Last month when Amazon.com made history as the first company to lose a trillion dollars in market cap we wondered if Amazon was now a buy or a sell. Now the same thought comes to mind in regard to Tesla. As noted in an article in Bloomberg, Tesla stock has never been so cheap when viewed from the perspective of its PE ratio and seems to have the potential to keep falling in value. Ever since the company went public in 2010 its shares have gone up and down but mostly up, based on investors’ belief that Tesla will dominate the electric vehicle niche long into the future. What is going on with Tesla and why and is Tesla a buy or a sell going into 2023?
Sagging Tesla Fundamentals
Demand for Tesla vehicles in China has fallen off to the degree that they have had to cut back on production and lay off employees. Part of Tesla’s trouble also stems from Elon Musk’s takeover of Twitter which has even troubled NASA due to concern that he will devote less attention to running SpaceX. Not only does this adventure seem to be taking up an inordinate amount of his time, but Musk has also taken out margin loans that are backed by Tesla in order to help cover the expense of his $46.5 billion costs for taking over the social media company. Tesla’s appeal to investors has always been that it is the wave of the future and would eventually become immensely profitable and reward those who stuck with the stock. Although US car sales are up in 2022 for Tesla the prospect of a recession going into 2023 weighs on the stock and investor expectations. As with all investments, one needs to pay attention to intrinsic stock value and not just the “story.”
Who Is Minding the Store for Tesla?
A major concern for folks who have invested in Tesla expecting to have a comfortable retirement is not just that he wears too many hats. Musk runs The Boring Company, SpaceX, Tesla, and now Twitter. Up until the Twitter takeover nobody seemed to mind as Musk handed over management responsibilities for The Boring Company to Steve Davis and the vast majority of the equity in the company belongs to Musk. SpaceX is hugely successful and never has been considered a drag on Tesla. However, Musk seems to have an obsession with Twitter and its place in our public discourse. Much of Musk’s time seems to be taken up with online fights via social media and seat of the pants business decisions regarding Twitter which he then has to take back. For investors who have watched the Tesla stock fall from its November 2021 peak of $407 a share to today’s $158 a share, none of this is amusing.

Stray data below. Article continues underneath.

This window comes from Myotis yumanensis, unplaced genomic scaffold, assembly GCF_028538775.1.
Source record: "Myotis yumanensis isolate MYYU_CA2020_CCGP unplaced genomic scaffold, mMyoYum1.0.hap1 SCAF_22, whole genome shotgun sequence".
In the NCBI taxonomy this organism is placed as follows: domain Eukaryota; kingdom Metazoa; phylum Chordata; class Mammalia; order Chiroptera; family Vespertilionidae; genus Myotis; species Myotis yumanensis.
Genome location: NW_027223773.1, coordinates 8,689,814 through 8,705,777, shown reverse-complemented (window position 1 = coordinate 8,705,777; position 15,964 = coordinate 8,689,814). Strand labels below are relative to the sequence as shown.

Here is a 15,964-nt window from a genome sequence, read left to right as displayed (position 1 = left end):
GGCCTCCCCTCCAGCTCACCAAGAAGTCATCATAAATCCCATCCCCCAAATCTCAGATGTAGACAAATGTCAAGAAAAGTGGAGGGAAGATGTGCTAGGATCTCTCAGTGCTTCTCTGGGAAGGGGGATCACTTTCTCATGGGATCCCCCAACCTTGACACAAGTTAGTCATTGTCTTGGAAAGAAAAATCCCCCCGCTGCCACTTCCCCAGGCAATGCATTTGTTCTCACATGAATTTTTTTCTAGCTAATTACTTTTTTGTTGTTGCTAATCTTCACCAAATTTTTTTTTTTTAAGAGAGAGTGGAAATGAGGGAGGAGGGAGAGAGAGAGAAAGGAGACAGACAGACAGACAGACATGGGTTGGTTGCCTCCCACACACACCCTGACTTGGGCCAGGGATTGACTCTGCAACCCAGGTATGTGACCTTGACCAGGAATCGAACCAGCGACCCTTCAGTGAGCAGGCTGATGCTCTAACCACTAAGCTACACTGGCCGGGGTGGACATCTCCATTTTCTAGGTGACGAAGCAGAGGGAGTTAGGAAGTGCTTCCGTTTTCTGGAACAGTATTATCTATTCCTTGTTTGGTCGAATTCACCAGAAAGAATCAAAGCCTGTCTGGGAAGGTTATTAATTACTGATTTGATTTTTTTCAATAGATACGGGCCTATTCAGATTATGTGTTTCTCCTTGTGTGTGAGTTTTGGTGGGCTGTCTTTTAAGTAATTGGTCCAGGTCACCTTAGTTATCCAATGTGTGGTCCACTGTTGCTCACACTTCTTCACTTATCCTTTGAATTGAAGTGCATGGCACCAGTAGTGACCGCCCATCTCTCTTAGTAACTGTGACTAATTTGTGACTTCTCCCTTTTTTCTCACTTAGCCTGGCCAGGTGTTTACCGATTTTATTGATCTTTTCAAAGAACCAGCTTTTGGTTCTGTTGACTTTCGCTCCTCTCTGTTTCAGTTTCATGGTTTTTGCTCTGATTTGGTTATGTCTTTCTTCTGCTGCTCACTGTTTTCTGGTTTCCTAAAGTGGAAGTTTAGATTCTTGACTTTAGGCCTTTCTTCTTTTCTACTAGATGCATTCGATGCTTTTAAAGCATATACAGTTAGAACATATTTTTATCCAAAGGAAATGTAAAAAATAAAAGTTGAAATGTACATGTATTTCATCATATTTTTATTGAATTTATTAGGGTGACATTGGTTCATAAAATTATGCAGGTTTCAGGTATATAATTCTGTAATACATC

The future of Tesla is first and foremost tied to the future of electric vehicles in America and across the world. Half a million electric vehicles were sold in the US in 2021 and by 2030 expectations are for four million. More than half of all electric vehicles sold in the US in 2021 were sold by Tesla. However, other major automakers are gearing up for more electric vehicle production. These include GM and Ford, BMW, Volkswagen, Nissan, Renault, Subaru, Isuzu, Toyota, and both NIO and BDY in China. Over the long term Tesla will need to outmanage, be more creative, and compete on price to maintain market share in a growing electric vehicle industry. Another factor is the tax credit that buyers get for purchasing an electric vehicle. Tesla has used up its share of credits even as credits are now available for used electric vehicles. This may give Tesla’s competitors a competitive edge in the near term. Going into 2023 Tesla still leads the pack and the factors to consider when buying, holding, or selling Tesla will be sales fundamentals and Musk’s obsession with Twitter. Over the longer term Tesla’s market share is sure to be diluted and management issues will be increasingly important. One hopes that over time Musk gives up his Twitter obsession and gets back to managing his profitable businesses.
Is Tesla a Buy or a Sell? – SlideShare Version